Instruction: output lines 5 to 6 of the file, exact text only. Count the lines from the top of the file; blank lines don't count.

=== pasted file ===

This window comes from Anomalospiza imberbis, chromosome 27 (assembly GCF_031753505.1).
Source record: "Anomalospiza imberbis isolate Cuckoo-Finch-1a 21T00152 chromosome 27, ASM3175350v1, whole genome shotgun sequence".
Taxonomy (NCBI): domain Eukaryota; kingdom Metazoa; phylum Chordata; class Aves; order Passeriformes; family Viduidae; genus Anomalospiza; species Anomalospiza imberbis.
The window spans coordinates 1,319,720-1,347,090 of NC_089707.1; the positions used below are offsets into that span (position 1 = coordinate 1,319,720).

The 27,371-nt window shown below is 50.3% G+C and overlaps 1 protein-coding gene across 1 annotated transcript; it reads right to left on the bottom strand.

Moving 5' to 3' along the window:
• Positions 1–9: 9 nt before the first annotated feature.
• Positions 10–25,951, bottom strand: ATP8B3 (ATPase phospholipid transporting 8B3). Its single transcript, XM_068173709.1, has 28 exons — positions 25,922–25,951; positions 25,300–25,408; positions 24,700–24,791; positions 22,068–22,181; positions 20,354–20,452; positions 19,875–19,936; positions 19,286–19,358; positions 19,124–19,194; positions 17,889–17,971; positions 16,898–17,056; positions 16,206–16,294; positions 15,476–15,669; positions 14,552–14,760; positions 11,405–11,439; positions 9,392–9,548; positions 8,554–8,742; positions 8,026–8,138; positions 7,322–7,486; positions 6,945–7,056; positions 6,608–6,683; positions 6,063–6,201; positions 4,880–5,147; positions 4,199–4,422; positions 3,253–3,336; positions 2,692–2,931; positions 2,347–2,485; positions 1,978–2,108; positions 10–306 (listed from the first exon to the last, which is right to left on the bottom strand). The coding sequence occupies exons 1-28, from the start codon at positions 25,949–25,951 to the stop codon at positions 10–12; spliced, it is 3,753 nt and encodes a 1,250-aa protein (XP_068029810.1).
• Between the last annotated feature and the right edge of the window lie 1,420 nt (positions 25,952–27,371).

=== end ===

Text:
The 27,371-nt window shown below is 50.3% G+C and overlaps 1 protein-coding gene across 1 annotated transcript; it reads right to left on the bottom strand.

Moving 5' to 3' along the window: